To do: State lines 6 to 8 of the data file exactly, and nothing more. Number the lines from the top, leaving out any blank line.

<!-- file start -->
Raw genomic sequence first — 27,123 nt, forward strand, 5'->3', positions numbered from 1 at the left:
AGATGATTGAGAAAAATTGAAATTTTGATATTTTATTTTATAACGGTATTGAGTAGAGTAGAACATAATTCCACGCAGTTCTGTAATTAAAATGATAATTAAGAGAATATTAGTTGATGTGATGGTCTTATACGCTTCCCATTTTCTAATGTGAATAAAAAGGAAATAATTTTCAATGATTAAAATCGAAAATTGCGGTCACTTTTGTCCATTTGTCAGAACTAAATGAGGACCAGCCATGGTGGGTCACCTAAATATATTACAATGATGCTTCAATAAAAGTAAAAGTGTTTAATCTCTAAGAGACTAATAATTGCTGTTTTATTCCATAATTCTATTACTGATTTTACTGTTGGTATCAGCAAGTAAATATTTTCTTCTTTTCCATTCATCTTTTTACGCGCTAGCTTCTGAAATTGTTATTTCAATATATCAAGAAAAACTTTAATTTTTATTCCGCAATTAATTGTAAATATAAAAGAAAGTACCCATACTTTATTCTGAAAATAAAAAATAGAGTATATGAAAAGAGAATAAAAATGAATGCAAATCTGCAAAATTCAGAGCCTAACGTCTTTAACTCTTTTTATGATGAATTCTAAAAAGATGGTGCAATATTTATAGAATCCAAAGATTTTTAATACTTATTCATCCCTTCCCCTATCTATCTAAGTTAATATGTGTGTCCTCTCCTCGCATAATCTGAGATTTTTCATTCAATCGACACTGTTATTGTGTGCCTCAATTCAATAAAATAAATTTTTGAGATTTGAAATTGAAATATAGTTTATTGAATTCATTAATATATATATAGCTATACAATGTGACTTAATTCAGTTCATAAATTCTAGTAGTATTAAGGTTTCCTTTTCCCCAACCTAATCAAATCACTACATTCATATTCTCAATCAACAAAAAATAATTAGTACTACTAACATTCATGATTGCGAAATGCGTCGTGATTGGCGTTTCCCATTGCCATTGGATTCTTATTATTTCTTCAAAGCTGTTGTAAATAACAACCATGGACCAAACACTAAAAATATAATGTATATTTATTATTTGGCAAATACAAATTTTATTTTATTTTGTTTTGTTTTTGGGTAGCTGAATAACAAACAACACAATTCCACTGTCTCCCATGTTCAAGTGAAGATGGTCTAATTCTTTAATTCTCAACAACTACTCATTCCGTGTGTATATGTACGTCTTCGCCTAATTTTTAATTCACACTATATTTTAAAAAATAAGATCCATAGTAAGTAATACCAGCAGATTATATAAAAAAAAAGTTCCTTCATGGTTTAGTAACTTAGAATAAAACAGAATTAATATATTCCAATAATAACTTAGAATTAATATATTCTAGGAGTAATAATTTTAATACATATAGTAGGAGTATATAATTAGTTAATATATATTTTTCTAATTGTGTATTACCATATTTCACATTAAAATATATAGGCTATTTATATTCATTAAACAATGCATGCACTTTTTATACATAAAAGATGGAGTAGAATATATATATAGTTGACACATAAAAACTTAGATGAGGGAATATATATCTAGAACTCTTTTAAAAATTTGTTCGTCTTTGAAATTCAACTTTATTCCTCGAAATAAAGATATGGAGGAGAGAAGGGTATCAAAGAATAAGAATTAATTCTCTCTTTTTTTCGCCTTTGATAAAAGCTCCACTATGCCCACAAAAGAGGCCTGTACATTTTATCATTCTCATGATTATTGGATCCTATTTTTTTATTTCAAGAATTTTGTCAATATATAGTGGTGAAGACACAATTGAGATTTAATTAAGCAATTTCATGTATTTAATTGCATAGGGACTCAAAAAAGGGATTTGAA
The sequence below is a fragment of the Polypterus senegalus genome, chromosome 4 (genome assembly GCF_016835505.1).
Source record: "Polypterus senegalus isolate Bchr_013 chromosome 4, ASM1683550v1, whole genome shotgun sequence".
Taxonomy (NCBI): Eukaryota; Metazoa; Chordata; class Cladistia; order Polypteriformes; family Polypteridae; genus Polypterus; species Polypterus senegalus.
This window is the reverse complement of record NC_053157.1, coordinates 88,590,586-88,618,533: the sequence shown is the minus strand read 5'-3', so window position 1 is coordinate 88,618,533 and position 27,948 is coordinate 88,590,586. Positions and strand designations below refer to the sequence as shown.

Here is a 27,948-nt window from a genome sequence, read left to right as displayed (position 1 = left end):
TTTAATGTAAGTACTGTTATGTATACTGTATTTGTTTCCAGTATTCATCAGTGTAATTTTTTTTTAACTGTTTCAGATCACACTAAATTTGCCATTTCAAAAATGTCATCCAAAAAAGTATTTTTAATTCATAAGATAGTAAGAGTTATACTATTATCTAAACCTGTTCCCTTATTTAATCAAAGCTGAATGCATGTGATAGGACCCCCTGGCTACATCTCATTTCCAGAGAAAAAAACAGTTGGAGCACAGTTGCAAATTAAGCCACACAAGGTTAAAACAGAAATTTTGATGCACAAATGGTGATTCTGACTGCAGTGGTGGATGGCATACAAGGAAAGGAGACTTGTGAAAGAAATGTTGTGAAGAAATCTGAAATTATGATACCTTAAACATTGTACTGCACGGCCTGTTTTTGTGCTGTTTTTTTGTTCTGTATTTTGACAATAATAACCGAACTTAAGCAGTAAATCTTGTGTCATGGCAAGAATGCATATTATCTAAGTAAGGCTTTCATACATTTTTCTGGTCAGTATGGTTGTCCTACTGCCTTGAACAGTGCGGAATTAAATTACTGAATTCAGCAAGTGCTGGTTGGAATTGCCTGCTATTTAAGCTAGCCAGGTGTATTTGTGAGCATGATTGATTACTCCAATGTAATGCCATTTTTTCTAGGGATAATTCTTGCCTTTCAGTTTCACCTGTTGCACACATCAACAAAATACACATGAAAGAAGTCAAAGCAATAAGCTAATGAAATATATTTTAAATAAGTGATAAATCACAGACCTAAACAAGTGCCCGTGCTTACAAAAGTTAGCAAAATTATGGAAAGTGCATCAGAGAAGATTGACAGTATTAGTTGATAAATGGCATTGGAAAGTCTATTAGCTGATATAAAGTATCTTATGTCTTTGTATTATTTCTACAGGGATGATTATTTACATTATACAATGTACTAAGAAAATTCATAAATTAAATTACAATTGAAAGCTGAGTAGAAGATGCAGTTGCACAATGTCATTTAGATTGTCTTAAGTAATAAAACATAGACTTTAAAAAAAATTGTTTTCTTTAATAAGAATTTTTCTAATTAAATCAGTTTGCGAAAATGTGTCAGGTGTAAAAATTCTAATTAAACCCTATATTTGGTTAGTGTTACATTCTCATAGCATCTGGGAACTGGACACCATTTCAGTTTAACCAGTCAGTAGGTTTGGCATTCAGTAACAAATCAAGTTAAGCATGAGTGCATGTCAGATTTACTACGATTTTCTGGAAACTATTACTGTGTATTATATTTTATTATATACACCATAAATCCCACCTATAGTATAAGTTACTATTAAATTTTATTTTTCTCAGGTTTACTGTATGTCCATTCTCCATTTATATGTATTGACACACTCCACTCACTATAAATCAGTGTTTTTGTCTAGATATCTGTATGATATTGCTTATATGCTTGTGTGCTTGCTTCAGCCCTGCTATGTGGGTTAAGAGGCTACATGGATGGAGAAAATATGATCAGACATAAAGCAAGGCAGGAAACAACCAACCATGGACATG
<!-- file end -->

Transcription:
This window is the reverse complement of record NC_053157.1, coordinates 88,590,586-88,618,533: the sequence shown is the minus strand read 5'-3', so window position 1 is coordinate 88,618,533 and position 27,948 is coordinate 88,590,586. Positions and strand designations below refer to the sequence as shown.

Here is a 27,948-nt window from a genome sequence, read left to right as displayed (position 1 = left end):
TTTAATGTAAGTACTGTTATGTATACTGTATTTGTTTCCAGTATTCATCAGTGTAATTTTTTTTTAACTGTTTCAGATCACACTAAATTTGCCATTTCAAAAATGTCATCCAAAAAAGTATTTTTAATTCATAAGATAGTAAGAGTTATACTATTATCTAAACCTGTTCCCTTATTTAATCAAAGCTGAATGCATGTGATAGGACCCCCTGGCTACATCTCATTTCCAGAGAAAAAAACAGTTGGAGCACAGTTGCAAATTAAGCCACACAAGGTTAAAACAGAAATTTTGATGCACAAATGGTGATTCTGACTGCAGTGGTGGATGGCATACAAGGAAAGGAGACTTGTGAAAGAAATGTTGTGAAGAAATCTGAAATTATGATACCTTAAACATTGTACTGCACGGCCTGTTTTTGTGCTGTTTTTTTGTTCTGTATTTTGACAATAATAACCGAACTTAAGCAGTAAATCTTGTGTCATGGCAAGAATGCATATTATCTAAGTAAGGCTTTCATACATTTTTCTGGTCAGTATGGTTGTCCTACTGCCTTGAACAGTGCGGAATTAAATTACTGAATTCAGCAAGTGCTGGTTGGAATTGCCTGCTATTTAAGCTAGCCAGGTGTATTTGTGAGCATGATTGATTACTCCAATGTAATGCCATTTTTTCTAGGGATAATTCTTGCCTTTCAGTTTCACCTGTTGCACACATCAACAAAATACACATGAAAGAAGTCAAAGCAATAAGCTAATGAAATATATTTTAAATAAGTGATAAATCACAGACCTAAACAAGTGCCCGTGCTTACAAAAGTTAGCAAAATTATGGAAAGTGCATCAGAGAAGATTGACAGTATTAGTTGATAAATGGCATTGGAAAGTCTATTAGCTGATATAAAGTATCTTATGTCTTTGTATTATTTCTACAGGGATGATTATTTACATTATACAATGTACTAAGAAAATTCATAAATTAAATTACAATTGAAAGCTGAGTAGAAGATGCAGTTGCACAATGTCATTTAGATTGTCTTAAGTAATAAAACATAGACTTTAAAAAAAATTGTTTTCTTTAATAAGAATTTTTCTAATTAAATCAGTTTGCGAAAATGTGTCAGGTGTAAAAATTCTAATTAAACCCTATATTTGGTTAGTGTTACATTCTCATAGCATCTGGGAACTGGACACCATTTCAGTTTAACCAGTCAGTAGGTTTGGCATTCAGTAACAAATCAAGTTAAGCATGAGTGCATGTCAGATTTACTACGATTTTCTGGAAACTATTACTGTGTATTATATTTTATTATATACACCATAAATCCCACCTATAGTATAAGTTACTATTAAATTTTATTTTTCTCAGGTTTACTGTATGTCCATTCTCCATTTATATGTATTGACACACTCCACTCACTATAAATCAGTGTTTTTGTCTAGATATCTGTATGATATTGCTTATATGCTTGTGTGCTTGCTTCAGCCCTGCTATGTGGGTTAAGAGGCTACATGGATGGAGAAAATATGATCAGACATAAAGCAAGGCAGGAAACAACCAACCATGGACATG